But... of course, for some kids, that stuff will feel like busy work. I think you have to assign the things that you believe in and can back up. And that you know your kids will get the most out of. If my kid was more likely to get more out of writing a paragraph about the character's motivations, then I'd just assign that.

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Some of this depends... I mean, conceptually, I think you can just assign copywork, then a mix of copywork and dictation, and then a mix of dictation and written narration, and finally old fashion reports and essay responses. I think that's fine.

 

I often don't... I mean, we do some of that too, but if I'm thinking ahead, I assign other stuff. But it's probably exactly the sort of writings that you find pointless. So, I suppose you have to decide to see the point or you have to commit to just cyclically assigning a report on whatever they read.

 

So, for example, when ds did his study of time travel, he read all these science articles and books about time travel. And then I had him write a time travel story. He got to play around with writing fiction and had to come up with a way to incorporate the science he read about. And then he read most of Michio Kaku's Physics of the Impossible and I made him make catalog ads for "impossible products" based on the ideas he read about. He got to practice taking on a "selling" voice and mimicking a style of writing (catalog ad copy), and figure out how to incorporate some of the science he read about. It was a fun project. He drew things to go with it (though I would have been okay with leaving this bit off if he wanted).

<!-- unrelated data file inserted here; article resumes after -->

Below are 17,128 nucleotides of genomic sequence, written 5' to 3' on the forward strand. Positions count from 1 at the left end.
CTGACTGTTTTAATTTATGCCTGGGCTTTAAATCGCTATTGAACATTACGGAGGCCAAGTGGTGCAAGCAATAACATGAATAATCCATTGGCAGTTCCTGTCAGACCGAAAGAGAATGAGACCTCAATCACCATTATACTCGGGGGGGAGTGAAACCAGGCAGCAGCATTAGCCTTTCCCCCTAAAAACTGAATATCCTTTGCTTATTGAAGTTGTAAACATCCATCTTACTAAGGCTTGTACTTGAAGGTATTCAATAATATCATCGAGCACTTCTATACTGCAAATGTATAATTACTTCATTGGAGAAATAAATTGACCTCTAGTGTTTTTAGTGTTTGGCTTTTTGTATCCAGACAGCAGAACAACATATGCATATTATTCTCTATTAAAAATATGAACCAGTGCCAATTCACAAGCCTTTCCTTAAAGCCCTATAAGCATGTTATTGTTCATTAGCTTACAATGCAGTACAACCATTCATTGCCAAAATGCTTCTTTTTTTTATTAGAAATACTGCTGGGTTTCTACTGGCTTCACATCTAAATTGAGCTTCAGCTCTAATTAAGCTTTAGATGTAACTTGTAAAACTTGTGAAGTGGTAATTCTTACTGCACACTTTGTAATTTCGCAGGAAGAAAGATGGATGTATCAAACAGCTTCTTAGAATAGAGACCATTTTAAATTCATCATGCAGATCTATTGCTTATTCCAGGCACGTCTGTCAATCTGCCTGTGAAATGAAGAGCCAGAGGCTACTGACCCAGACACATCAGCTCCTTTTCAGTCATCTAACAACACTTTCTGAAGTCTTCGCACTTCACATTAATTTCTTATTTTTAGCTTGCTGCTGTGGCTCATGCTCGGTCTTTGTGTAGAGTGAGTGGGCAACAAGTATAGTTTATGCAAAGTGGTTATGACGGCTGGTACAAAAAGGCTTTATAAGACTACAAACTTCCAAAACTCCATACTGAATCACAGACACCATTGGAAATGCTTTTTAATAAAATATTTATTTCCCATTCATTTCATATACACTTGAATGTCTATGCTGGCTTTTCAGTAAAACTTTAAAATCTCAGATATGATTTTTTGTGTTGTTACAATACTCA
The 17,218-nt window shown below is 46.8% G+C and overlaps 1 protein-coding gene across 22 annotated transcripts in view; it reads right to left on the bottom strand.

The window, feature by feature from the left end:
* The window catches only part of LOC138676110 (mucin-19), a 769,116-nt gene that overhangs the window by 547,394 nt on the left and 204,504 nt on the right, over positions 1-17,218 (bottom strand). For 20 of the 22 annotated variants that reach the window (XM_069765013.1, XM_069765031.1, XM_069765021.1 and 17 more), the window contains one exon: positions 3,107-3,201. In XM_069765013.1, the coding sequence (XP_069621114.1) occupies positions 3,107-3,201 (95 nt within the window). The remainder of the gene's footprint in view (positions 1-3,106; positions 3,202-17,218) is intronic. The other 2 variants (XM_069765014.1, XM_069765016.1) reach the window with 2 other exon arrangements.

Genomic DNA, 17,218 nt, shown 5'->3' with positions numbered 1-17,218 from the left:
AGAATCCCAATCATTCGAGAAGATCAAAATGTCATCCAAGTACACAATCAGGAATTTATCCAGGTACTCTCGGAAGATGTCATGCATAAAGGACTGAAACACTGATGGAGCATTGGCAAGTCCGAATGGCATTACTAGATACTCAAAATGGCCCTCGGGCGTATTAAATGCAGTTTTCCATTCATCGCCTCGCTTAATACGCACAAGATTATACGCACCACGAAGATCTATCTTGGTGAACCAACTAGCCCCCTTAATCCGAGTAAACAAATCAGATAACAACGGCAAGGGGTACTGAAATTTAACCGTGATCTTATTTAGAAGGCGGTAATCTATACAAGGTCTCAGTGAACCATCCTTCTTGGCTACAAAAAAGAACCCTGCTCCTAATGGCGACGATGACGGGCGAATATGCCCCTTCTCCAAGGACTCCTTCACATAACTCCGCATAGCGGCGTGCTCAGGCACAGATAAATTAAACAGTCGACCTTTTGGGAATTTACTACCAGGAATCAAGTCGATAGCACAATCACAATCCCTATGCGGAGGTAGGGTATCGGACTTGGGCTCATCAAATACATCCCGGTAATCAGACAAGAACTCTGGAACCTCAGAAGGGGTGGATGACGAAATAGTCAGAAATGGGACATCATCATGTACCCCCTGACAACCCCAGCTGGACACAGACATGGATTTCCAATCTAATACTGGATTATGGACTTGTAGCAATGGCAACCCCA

Right now, he just finished doing research on how weather forecasters predict the weather with modeling and so forth. So I'm having him write a children's book about it. Again, practices a certain style and voice. He may or may not add some pictures to it.

 

Last semester, other ds did a thing about fairy and folk tales. I worked up a long list of assignments. Read a fairy tale, pick an assignment. A few were art based (make a comic of this, illustrate a scene), others were more academic (write a page about who's the hero and why, compare two different characters), others were more creative (write a new ending, write the tale in a new setting). He did a bunch of them and then picked a couple to revise and polish for his portfolio. I think one of them was a thing where he found a website where you could make a fake Facebook conversation and made up one between the characters in a fairy tale. It was well done. It showed he got the story, thought about the characters' ideas and beliefs and motivations.

 

But... of course, for some kids, that stuff will feel like busy work. I think you have to assign the things that you believe in and can back up. And that you know your kids will get the most out of. If my kid was more likely to get more out of writing a paragraph about the character's motivations, then I'd just assign that.